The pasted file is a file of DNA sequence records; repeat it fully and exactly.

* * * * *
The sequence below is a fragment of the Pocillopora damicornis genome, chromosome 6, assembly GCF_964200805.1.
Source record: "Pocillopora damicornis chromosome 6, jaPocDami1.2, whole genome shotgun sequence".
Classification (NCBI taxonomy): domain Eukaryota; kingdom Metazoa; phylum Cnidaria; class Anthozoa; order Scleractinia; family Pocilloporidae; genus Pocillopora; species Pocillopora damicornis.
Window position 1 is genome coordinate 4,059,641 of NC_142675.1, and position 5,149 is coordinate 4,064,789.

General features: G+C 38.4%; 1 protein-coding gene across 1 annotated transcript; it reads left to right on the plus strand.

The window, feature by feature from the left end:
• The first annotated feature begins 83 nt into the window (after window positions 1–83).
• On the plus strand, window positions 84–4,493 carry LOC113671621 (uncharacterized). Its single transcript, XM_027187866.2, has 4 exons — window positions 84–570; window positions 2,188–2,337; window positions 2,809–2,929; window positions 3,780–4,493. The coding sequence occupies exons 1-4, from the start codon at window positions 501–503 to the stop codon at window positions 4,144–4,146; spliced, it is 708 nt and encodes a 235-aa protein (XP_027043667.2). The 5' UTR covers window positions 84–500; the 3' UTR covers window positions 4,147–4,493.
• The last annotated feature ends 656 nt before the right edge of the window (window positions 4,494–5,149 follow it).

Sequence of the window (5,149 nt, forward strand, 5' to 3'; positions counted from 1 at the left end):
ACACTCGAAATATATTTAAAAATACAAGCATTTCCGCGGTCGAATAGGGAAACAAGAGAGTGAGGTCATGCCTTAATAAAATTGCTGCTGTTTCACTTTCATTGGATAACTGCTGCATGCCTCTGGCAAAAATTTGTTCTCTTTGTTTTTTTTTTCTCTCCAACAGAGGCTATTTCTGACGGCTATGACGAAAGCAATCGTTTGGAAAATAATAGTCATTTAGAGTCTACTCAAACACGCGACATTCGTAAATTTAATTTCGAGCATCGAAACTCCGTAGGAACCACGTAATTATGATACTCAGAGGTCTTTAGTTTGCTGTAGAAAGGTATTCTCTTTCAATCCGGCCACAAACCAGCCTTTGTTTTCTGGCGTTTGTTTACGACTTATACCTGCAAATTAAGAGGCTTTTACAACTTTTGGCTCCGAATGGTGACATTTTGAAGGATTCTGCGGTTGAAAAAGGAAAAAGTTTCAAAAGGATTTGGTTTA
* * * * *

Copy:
The sequence below is a fragment of the Pocillopora damicornis genome, chromosome 6, assembly GCF_964200805.1.
Source record: "Pocillopora damicornis chromosome 6, jaPocDami1.2, whole genome shotgun sequence".
Classification (NCBI taxonomy): domain Eukaryota; kingdom Metazoa; phylum Cnidaria; class Anthozoa; order Scleractinia; family Pocilloporidae; genus Pocillopora; species Pocillopora damicornis.
Window position 1 is genome coordinate 4,059,641 of NC_142675.1, and position 5,149 is coordinate 4,064,789.

General features: G+C 38.4%; 1 protein-coding gene across 1 annotated transcript; it reads left to right on the plus strand.

The window, feature by feature from the left end:
• The first annotated feature begins 83 nt into the window (after window positions 1–83).
• On the plus strand, window positions 84–4,493 carry LOC113671621 (uncharacterized). Its single transcript, XM_027187866.2, has 4 exons — window positions 84–570; window positions 2,188–2,337; window positions 2,809–2,929; window positions 3,780–4,493. The coding sequence occupies exons 1-4, from the start codon at window positions 501–503 to the stop codon at window positions 4,144–4,146; spliced, it is 708 nt and encodes a 235-aa protein (XP_027043667.2). The 5' UTR covers window positions 84–500; the 3' UTR covers window positions 4,147–4,493.
• The last annotated feature ends 656 nt before the right edge of the window (window positions 4,494–5,149 follow it).

Sequence of the window (5,149 nt, forward strand, 5' to 3'; positions counted from 1 at the left end):
ACACTCGAAATATATTTAAAAATACAAGCATTTCCGCGGTCGAATAGGGAAACAAGAGAGTGAGGTCATGCCTTAATAAAATTGCTGCTGTTTCACTTTCATTGGATAACTGCTGCATGCCTCTGGCAAAAATTTGTTCTCTTTGTTTTTTTTTTCTCTCCAACAGAGGCTATTTCTGACGGCTATGACGAAAGCAATCGTTTGGAAAATAATAGTCATTTAGAGTCTACTCAAACACGCGACATTCGTAAATTTAATTTCGAGCATCGAAACTCCGTAGGAACCACGTAATTATGATACTCAGAGGTCTTTAGTTTGCTGTAGAAAGGTATTCTCTTTCAATCCGGCCACAAACCAGCCTTTGTTTTCTGGCGTTTGTTTACGACTTATACCTGCAAATTAAGAGGCTTTTACAACTTTTGGCTCCGAATGGTGACATTTTGAAGGATTCTGCGGTTGAAAAAGGAAAAAGTTTCAAAAGGATTTGGTTTA